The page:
China's largest EV manufacturer BYD Auto has a contract for over 1,000 vehicles in Bangkok. For the Tesla Model 3 however, as things stand at present taxes could equal about US$30,000. That would make it uncompetitive except as a niche vehicle.


This is a small but affluent market where cars are arguably the most expensive of any country in the world due to government taxes. Despite the costs, Mercedes, BMW and Audi are all best-selling brands in the country. The revenue from extremely high taxes on cars in Singapore is no doubt redirected to a certain extent to financing the public transport network, in which the government has been heavily investing. Improving public transport is their first transport policy priority,

The government has an unusual way of measuring pollution and imposing taxes on cars based on electricity generation costs as they would be in Singapore. The country is a leading hub for oil and gas industries who are major investors in the country's economy.

The Environment Minister was quoted in August as saying he preferred hydrogen fuel cell vehicles to battery autos. The government has commissioned Kellogg Brown & Root (NYSE:KBR) to study various hydrogen uses in the economy. Hyundai's "Neko" fuel cell model will be used in some initial trials.

The minister also doubted the practicality of the charging station model in a country where 85% of the population live in government housing. The success of Tesla in Hong Kong shows however it can be practical.

There is a positive example of French company Blue SG who have set up, and will be expanding, a pick-up and drop-off rental EV network. This is illustrated below in a photo I took in downtown Singapore:

There has been a well-publicised spat between Elon Musk and the Singapore authorities over the lack of EV incentives in the country. There are reported to be only about 300 EVs on the roads of Singapore. However, it is thought that about 130 Tesla Model 3s have been booked by affluent Singaporeans. Tesla could become a niche market for the company but wider acceptance will depend on the direction government policy takes.


There was a stir caused in 2017 when an Indian government minister stated the country would sell only EVs by the year 2030. This startling statement proved to be startlingly untrue.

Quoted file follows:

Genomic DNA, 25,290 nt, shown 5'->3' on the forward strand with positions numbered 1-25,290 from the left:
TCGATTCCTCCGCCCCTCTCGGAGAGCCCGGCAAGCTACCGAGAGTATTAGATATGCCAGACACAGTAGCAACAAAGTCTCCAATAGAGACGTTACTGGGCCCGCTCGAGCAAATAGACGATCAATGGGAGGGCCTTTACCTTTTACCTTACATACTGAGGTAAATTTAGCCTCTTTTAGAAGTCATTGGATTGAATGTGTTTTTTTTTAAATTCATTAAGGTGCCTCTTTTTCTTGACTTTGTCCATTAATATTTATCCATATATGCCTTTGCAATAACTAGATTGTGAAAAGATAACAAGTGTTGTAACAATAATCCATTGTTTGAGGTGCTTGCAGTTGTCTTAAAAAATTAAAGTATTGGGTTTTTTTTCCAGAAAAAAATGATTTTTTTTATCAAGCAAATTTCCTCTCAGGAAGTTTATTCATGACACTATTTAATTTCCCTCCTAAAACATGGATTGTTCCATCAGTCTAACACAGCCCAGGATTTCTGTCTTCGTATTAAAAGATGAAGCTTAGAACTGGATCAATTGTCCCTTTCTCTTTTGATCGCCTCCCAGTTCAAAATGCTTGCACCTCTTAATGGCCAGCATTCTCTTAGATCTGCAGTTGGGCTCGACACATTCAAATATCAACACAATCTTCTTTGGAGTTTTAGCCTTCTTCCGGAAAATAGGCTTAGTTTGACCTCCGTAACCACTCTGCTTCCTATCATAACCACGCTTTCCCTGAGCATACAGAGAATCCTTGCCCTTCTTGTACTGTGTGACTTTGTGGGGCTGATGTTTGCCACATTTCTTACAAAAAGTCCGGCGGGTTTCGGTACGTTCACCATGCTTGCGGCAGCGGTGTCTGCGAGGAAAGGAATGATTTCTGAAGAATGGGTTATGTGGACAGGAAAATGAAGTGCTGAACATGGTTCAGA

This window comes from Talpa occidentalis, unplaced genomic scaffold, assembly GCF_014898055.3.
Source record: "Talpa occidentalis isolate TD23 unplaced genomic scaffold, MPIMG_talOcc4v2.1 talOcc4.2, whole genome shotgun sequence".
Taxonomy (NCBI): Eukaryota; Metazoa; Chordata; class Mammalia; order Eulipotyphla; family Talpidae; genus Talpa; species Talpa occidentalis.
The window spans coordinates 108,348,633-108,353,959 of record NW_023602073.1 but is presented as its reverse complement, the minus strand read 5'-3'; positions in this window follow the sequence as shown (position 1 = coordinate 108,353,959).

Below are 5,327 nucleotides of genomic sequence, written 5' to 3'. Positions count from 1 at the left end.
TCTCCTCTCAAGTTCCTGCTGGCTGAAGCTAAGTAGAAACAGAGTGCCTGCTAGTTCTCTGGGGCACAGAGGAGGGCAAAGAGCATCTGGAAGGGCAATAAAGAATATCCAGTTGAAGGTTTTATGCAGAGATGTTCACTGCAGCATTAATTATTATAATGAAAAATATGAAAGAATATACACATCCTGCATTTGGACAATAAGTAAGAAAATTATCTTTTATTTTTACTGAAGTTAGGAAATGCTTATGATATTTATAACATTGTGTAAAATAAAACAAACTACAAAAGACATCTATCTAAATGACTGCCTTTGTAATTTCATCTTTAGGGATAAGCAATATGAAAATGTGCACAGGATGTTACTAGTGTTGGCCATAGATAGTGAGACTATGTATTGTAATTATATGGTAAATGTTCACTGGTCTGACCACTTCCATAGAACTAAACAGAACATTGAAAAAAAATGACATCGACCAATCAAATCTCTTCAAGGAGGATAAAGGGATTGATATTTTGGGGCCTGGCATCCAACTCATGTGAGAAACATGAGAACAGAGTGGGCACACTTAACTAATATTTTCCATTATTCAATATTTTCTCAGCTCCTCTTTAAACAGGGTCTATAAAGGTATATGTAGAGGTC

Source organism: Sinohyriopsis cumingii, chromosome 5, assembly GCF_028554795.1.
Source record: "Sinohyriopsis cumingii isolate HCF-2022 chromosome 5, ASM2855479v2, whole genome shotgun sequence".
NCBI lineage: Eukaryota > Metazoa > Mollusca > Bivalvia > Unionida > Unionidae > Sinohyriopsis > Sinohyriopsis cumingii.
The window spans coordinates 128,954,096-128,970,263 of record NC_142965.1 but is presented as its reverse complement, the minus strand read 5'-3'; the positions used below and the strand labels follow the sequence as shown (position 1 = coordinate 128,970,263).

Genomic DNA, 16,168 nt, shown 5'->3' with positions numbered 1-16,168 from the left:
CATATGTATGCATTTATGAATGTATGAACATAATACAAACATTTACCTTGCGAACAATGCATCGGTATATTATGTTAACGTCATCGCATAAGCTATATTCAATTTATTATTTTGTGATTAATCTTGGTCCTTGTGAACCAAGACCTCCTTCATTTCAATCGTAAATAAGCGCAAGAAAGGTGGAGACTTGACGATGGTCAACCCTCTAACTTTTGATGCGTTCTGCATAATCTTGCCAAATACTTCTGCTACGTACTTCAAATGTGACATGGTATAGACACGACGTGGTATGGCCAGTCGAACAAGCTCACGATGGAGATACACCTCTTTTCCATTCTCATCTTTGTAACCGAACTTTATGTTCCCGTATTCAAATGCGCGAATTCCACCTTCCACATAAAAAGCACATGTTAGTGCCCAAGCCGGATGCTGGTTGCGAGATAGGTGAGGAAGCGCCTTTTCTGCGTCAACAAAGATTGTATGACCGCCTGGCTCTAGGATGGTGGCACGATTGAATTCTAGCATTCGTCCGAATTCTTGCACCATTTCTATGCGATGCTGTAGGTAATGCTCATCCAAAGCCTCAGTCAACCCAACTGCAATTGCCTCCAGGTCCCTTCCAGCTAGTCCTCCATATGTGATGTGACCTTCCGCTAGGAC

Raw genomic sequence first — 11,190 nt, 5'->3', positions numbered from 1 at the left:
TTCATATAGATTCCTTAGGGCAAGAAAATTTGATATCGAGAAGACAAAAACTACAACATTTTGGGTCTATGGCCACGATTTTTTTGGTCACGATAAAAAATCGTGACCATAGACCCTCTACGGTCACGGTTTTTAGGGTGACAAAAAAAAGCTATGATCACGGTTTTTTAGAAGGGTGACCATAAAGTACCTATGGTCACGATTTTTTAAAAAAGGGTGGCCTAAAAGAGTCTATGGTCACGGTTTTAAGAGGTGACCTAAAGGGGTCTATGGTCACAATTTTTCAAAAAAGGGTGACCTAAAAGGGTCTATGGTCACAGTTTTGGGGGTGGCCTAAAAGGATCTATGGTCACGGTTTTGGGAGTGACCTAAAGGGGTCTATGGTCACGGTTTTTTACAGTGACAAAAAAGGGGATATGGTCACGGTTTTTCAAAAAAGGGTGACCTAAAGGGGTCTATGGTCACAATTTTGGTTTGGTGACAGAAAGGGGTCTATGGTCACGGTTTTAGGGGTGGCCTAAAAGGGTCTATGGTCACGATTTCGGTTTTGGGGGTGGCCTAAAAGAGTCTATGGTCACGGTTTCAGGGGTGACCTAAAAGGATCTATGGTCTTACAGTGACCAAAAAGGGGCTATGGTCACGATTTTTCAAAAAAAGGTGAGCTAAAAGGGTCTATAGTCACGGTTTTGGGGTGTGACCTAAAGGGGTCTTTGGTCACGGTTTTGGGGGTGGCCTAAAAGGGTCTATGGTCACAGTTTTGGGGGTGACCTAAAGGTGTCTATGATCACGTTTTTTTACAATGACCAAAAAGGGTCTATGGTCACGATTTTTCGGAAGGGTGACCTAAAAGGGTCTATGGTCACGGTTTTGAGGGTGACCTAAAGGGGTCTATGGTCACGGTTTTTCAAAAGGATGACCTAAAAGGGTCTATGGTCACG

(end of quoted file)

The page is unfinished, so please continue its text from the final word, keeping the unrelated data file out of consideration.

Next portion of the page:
The government now has a target of 30% by 2030. This seems unlikely to be attained either. However, there may be significant progress in India's polluted and jammed city streets. Much of the impetus is being placed on 2 and 3 wheelers.

The next phase of India's FAME (Faster Adoption of Manufacturing of Hybrid & Electric Vehicles) programme is set to concentrate mainly on tax incentives for use of EVs. The experience of other countries has shown what a rapid effect this can have on EV sales. There is a big drive to build out electric charging stations.

India has two big incentives to encourage the use of EVs. Firstly, the country has major pollution problems in its crowded city streets. Secondly, the country faces huge oil import costs every year.

In such a market Tesla may only be a niche player for the ever-growing number of very rich Indians. They are however a fairly substantial number of these in their own right.

Risks for Tesla

There are of course riders to the thesis of Tesla's growth in Asia.

  • Tesla itself might face further capital constraints in its expansion programme.
  • Fuel cell vehicles may prove more popular than battery EVs in key Asian markets.
  • Competition may come out with superior vehicles to those of Tesla.
  • China may face economic problems if the US ramps up its trade war as the US election approaches in 2020.
  • Political risks in various Asian countries, such as rising tension between South Korea and Japan.
  • If US protectionism increases still further, Asian countries may retaliate in kind against US products.

The risks are mainly of a macro-political and economic nature. Tesla itself seems to have several years of capital availability and superior product in which to establish itself in Asia.


Next year will see substantial and fast-growing sales for Tesla concentrated in China. Chinese government support is evidenced by the tax exemptions, the low interest rates, the joint venture rules, and support in the construction process.

However, other Asian countries will become increasingly important. Model 3s produced in China will spearhead a drive throughout the region. This will show itself in two ways. There should be niche sales in large car markets. There should be substantial sales in small markets as has been seen in Europe this year.

The incredibly rapid build-out of the Shanghai plant and the size of the Chinese and Asian markets look set to lead to a quantum leap in Tesla revenues and profitability in 2020. The stock price does not yet reflect this.

Disclosure: I am/we are long TSLA BYDDF. I wrote this article myself, and it expresses my own opinions. I am not receiving compensation for it (other than from Seeking Alpha). I have no business relationship with any company whose stock is mentioned in this article.